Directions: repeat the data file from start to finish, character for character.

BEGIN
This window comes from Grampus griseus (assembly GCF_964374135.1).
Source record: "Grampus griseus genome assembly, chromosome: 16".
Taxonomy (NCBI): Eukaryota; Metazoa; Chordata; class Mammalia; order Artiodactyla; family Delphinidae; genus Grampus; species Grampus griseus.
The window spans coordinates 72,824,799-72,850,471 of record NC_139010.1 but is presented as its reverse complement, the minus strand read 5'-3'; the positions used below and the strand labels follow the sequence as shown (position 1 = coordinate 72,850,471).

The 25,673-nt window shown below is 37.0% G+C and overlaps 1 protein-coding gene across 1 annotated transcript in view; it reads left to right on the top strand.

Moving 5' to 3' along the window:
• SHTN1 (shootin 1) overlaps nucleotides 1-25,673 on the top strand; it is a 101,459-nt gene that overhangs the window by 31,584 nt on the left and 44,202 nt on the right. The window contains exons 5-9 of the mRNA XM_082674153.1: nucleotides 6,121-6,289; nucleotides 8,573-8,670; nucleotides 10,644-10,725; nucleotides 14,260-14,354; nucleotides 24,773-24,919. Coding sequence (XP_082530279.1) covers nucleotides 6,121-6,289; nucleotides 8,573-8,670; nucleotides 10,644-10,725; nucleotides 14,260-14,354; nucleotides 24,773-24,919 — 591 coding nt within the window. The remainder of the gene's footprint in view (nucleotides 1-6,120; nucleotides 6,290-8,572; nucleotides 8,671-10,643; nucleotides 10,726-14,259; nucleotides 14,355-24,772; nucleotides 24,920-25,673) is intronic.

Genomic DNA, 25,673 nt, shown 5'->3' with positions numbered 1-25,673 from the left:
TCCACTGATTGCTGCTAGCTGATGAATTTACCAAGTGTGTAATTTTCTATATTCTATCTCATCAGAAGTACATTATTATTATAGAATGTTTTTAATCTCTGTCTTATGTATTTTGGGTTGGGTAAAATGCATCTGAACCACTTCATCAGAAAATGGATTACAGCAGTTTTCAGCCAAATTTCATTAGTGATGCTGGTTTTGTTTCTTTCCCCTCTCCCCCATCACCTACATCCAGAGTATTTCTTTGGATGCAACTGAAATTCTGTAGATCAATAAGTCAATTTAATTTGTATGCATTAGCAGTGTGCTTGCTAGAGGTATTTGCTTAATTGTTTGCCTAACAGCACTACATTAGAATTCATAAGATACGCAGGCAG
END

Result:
This window comes from Grampus griseus (assembly GCF_964374135.1).
Source record: "Grampus griseus genome assembly, chromosome: 16".
Taxonomy (NCBI): Eukaryota; Metazoa; Chordata; class Mammalia; order Artiodactyla; family Delphinidae; genus Grampus; species Grampus griseus.
The window spans coordinates 72,824,799-72,850,471 of record NC_139010.1 but is presented as its reverse complement, the minus strand read 5'-3'; the positions used below and the strand labels follow the sequence as shown (position 1 = coordinate 72,850,471).

The 25,673-nt window shown below is 37.0% G+C and overlaps 1 protein-coding gene across 1 annotated transcript in view; it reads left to right on the top strand.

Moving 5' to 3' along the window:
• SHTN1 (shootin 1) overlaps nucleotides 1-25,673 on the top strand; it is a 101,459-nt gene that overhangs the window by 31,584 nt on the left and 44,202 nt on the right. The window contains exons 5-9 of the mRNA XM_082674153.1: nucleotides 6,121-6,289; nucleotides 8,573-8,670; nucleotides 10,644-10,725; nucleotides 14,260-14,354; nucleotides 24,773-24,919. Coding sequence (XP_082530279.1) covers nucleotides 6,121-6,289; nucleotides 8,573-8,670; nucleotides 10,644-10,725; nucleotides 14,260-14,354; nucleotides 24,773-24,919 — 591 coding nt within the window. The remainder of the gene's footprint in view (nucleotides 1-6,120; nucleotides 6,290-8,572; nucleotides 8,671-10,643; nucleotides 10,726-14,259; nucleotides 14,355-24,772; nucleotides 24,920-25,673) is intronic.

Genomic DNA, 25,673 nt, shown 5'->3' with positions numbered 1-25,673 from the left:
TCCACTGATTGCTGCTAGCTGATGAATTTACCAAGTGTGTAATTTTCTATATTCTATCTCATCAGAAGTACATTATTATTATAGAATGTTTTTAATCTCTGTCTTATGTATTTTGGGTTGGGTAAAATGCATCTGAACCACTTCATCAGAAAATGGATTACAGCAGTTTTCAGCCAAATTTCATTAGTGATGCTGGTTTTGTTTCTTTCCCCTCTCCCCCATCACCTACATCCAGAGTATTTCTTTGGATGCAACTGAAATTCTGTAGATCAATAAGTCAATTTAATTTGTATGCATTAGCAGTGTGCTTGCTAGAGGTATTTGCTTAATTGTTTGCCTAACAGCACTACATTAGAATTCATAAGATACGCAGGCAG